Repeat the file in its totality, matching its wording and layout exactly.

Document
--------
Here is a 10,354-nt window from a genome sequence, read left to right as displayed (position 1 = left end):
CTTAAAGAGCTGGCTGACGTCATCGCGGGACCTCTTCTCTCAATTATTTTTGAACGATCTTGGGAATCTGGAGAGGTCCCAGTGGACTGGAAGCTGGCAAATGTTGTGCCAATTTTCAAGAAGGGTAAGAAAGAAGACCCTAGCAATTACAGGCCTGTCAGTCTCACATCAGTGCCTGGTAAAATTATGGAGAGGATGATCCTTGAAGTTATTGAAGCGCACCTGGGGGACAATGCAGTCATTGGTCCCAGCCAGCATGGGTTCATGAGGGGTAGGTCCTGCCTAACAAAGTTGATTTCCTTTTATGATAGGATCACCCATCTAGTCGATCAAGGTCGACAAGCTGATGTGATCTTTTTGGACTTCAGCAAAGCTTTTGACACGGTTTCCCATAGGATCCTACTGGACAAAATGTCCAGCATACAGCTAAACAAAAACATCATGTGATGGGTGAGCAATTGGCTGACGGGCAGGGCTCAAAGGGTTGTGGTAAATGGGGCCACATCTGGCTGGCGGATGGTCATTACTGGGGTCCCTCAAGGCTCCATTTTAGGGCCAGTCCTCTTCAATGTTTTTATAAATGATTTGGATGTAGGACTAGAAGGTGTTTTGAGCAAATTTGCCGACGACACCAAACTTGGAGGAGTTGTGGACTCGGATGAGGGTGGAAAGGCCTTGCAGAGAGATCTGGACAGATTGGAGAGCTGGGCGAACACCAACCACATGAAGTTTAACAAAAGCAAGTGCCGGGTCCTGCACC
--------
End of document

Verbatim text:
Here is a 10,354-nt window from a genome sequence, read left to right as displayed (position 1 = left end):
CTTAAAGAGCTGGCTGACGTCATCGCGGGACCTCTTCTCTCAATTATTTTTGAACGATCTTGGGAATCTGGAGAGGTCCCAGTGGACTGGAAGCTGGCAAATGTTGTGCCAATTTTCAAGAAGGGTAAGAAAGAAGACCCTAGCAATTACAGGCCTGTCAGTCTCACATCAGTGCCTGGTAAAATTATGGAGAGGATGATCCTTGAAGTTATTGAAGCGCACCTGGGGGACAATGCAGTCATTGGTCCCAGCCAGCATGGGTTCATGAGGGGTAGGTCCTGCCTAACAAAGTTGATTTCCTTTTATGATAGGATCACCCATCTAGTCGATCAAGGTCGACAAGCTGATGTGATCTTTTTGGACTTCAGCAAAGCTTTTGACACGGTTTCCCATAGGATCCTACTGGACAAAATGTCCAGCATACAGCTAAACAAAAACATCATGTGATGGGTGAGCAATTGGCTGACGGGCAGGGCTCAAAGGGTTGTGGTAAATGGGGCCACATCTGGCTGGCGGATGGTCATTACTGGGGTCCCTCAAGGCTCCATTTTAGGGCCAGTCCTCTTCAATGTTTTTATAAATGATTTGGATGTAGGACTAGAAGGTGTTTTGAGCAAATTTGCCGACGACACCAAACTTGGAGGAGTTGTGGACTCGGATGAGGGTGGAAAGGCCTTGCAGAGAGATCTGGACAGATTGGAGAGCTGGGCGAACACCAACCACATGAAGTTTAACAAAAGCAAGTGCCGGGTCCTGCACC